By Ida Östenberg
“Friends, Romans, countrymen, lend me your ears.” Antony’s speech at Caesar’s funeral is generally considered to be a rhetorical masterpiece, not least so due to the influence of Shakespeare (Julius Caesar Act III, Scene II). Ancient sources confirm that the speech made a profound impact on the audience and contributed to turning Rome against the assassins (Cic. Phil. 2.90–1, Att. 14.10.1; Nic. Dam. 17; App. BCiv. 2.143–7, 3.2).
By Josiah Osgood
The assassination of Caesar and events immediately following have largely been treated by historians as an all-male affair. I argue that Caesar’s wife Calpurnia played an important role in the aftermath of the Ides, defending her dead husband’s memory. Extant ancient accounts downplay this. Their emphasis is on Calpurnia’s futile warning to Caesar the morning of his death, which does confirm her concern for him but has skewed modern perceptions of her.
By Richard Westall
There survives more abundant and detailed documentation for the assassination of Julius Caesar than for any other event in the history of the Graeco-Roman world. This particular moment in history resonated for contemporaries in a manner akin to that of the assassination of John F. Kennedy. Typically scholars are interested in a political reading and in reconstructing the course of action that resulted in the fatal moment.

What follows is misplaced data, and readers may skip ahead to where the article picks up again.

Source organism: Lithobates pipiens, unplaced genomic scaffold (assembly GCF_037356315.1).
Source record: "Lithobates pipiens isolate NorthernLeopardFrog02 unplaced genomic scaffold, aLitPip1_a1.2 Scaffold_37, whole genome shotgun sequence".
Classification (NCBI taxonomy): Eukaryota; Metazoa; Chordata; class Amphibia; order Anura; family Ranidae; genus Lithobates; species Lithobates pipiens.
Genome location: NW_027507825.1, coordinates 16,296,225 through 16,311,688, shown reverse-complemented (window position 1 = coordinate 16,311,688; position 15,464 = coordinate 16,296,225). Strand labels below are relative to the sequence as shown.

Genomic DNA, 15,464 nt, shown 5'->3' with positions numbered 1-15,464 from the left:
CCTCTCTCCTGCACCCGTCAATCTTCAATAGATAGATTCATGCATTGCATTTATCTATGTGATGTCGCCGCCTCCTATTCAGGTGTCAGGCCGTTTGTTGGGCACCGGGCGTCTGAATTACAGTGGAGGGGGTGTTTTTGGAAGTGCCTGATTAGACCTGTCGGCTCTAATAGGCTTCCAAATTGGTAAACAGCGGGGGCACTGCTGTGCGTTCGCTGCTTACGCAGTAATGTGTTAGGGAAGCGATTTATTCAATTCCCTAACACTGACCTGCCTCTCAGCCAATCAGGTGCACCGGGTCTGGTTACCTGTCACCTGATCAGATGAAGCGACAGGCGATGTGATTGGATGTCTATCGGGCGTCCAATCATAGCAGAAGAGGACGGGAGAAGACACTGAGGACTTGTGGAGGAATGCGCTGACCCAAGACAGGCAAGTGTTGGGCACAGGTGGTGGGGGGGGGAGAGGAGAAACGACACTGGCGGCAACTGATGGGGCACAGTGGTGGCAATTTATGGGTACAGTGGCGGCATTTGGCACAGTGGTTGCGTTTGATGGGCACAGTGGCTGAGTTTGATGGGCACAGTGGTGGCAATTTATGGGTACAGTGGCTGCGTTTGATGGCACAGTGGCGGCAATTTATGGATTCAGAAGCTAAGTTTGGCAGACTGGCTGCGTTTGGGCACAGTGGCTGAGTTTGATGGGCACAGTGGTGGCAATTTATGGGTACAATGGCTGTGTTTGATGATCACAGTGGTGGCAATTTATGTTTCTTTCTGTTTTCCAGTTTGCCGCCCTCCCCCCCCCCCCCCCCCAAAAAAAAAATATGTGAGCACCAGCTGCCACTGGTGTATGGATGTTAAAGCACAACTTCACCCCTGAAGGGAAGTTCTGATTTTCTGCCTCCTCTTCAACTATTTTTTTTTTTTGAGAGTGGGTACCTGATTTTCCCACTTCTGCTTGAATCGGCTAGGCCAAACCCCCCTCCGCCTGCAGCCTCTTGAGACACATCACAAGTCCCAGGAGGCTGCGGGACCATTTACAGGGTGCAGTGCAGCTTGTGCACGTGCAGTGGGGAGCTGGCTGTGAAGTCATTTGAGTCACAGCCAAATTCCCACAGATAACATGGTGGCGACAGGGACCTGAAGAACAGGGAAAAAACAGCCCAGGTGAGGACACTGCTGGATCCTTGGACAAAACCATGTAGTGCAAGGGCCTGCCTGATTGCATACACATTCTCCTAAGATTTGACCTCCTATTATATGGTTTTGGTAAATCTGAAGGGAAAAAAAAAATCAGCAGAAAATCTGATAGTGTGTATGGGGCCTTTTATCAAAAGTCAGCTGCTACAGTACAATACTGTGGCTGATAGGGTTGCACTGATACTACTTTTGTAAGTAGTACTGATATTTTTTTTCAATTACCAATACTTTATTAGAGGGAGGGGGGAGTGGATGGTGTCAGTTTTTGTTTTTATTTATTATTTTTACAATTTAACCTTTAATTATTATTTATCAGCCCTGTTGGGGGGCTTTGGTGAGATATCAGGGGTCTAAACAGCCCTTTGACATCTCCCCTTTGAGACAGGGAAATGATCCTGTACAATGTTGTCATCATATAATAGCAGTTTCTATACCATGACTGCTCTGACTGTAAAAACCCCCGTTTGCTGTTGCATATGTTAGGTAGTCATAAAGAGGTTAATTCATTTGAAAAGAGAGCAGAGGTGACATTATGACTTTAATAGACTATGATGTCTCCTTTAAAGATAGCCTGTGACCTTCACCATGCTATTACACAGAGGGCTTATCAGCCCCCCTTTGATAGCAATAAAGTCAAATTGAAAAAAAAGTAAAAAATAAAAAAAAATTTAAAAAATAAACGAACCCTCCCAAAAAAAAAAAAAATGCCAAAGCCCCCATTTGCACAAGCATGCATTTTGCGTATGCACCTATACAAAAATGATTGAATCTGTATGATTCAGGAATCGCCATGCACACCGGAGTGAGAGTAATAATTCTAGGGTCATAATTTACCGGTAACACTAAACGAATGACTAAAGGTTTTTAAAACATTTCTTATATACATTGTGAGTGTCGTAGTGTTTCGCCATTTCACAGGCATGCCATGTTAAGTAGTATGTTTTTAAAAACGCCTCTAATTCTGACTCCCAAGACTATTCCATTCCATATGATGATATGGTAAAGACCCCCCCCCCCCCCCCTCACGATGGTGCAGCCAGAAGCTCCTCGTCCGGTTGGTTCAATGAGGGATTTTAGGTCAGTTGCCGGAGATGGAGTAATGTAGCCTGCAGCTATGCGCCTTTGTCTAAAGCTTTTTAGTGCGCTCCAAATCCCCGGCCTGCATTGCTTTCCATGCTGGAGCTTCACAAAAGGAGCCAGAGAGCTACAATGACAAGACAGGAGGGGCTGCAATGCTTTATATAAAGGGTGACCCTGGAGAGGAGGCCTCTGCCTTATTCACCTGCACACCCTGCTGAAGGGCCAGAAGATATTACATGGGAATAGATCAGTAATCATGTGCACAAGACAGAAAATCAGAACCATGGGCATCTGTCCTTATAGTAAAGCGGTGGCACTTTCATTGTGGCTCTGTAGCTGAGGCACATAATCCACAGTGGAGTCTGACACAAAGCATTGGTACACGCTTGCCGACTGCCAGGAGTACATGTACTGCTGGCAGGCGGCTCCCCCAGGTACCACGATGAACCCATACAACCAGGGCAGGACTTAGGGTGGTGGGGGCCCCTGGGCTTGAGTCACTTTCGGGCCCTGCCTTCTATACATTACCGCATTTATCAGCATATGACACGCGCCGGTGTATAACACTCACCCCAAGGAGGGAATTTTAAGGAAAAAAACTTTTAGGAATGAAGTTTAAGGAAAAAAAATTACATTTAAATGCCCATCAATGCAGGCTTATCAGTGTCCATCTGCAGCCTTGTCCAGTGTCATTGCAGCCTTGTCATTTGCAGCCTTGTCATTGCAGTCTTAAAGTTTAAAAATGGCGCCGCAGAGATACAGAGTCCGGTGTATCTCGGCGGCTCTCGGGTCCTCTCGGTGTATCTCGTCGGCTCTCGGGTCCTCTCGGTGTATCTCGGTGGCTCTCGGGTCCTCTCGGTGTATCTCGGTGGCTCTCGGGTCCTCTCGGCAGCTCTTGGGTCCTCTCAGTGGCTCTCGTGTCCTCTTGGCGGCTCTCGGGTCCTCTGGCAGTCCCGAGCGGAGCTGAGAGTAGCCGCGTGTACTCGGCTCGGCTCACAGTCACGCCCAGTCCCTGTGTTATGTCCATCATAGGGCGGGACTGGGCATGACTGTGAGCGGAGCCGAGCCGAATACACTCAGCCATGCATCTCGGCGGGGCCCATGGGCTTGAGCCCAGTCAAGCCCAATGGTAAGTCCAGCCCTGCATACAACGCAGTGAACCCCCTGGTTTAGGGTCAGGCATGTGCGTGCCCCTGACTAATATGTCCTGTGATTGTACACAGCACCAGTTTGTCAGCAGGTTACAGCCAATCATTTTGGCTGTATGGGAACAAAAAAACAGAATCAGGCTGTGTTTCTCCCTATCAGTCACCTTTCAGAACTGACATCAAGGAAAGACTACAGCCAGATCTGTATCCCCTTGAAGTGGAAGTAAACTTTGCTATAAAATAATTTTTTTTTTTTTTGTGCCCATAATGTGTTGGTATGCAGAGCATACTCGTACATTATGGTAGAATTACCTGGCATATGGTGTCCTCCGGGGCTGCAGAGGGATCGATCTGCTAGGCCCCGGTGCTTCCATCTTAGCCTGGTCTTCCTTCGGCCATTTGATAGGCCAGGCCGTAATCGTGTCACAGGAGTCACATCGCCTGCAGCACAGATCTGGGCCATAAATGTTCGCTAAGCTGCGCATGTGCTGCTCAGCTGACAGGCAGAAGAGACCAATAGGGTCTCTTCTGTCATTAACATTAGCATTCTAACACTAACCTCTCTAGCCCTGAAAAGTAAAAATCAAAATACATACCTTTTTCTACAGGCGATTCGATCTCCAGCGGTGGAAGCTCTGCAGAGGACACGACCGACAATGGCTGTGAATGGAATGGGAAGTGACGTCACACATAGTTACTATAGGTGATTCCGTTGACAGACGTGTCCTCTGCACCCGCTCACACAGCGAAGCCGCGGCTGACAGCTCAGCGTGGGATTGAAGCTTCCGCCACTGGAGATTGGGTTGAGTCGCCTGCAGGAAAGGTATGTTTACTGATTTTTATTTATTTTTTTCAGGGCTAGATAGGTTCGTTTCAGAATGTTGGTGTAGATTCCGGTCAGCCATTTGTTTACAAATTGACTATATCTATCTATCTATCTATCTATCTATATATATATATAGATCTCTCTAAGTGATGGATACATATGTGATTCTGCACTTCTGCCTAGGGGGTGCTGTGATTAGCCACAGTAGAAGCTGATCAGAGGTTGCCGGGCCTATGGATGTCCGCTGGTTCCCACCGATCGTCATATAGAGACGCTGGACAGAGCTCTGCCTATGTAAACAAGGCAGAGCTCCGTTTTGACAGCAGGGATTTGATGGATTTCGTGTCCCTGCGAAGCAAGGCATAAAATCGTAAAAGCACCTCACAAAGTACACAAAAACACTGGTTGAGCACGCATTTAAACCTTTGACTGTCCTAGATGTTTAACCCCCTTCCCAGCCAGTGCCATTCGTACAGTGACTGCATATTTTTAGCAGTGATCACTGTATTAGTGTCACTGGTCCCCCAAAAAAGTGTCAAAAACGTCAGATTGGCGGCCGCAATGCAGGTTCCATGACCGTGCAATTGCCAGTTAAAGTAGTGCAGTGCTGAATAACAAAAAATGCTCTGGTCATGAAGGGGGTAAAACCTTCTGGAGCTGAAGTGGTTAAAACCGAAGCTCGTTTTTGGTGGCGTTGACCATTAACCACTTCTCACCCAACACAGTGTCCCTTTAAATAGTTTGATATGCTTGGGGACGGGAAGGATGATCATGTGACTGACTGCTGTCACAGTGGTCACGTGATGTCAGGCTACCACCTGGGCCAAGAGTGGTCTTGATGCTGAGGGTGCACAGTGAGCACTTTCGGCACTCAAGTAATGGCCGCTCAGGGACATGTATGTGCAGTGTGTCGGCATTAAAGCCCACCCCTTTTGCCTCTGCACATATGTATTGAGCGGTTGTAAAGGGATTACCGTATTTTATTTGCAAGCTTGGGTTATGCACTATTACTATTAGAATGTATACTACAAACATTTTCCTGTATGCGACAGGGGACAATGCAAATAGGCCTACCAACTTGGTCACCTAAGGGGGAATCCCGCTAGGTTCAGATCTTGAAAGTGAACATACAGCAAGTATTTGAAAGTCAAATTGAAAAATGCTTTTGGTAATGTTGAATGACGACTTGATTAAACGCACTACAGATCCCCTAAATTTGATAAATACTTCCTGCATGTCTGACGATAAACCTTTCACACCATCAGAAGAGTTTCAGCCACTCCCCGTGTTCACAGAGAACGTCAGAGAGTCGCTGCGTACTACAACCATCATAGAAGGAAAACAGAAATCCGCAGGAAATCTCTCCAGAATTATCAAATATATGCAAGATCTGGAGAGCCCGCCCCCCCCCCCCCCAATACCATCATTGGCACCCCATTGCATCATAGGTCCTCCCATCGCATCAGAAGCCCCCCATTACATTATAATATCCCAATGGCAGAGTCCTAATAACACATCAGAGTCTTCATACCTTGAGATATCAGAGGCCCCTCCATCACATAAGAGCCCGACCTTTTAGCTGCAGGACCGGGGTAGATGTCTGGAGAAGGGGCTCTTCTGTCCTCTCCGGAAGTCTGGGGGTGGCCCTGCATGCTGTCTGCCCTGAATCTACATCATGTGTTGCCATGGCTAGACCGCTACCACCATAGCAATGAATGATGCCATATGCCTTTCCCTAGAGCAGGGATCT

By Penelope Davies
On the Ides of March, 44 BCE, a group of senators swarmed Pompey’s Senate House in Rome with daggers concealed in their togas. At a given signal, they lunged at the man they had appointed dictator for life, and brought his term to an end. That their action was the result of a conspiracy seems beyond doubt, and literary sources concur that the plot was long in the making. Masked as a philosophical necessity, the assassination was based in a crisis of senatorial identity and competition.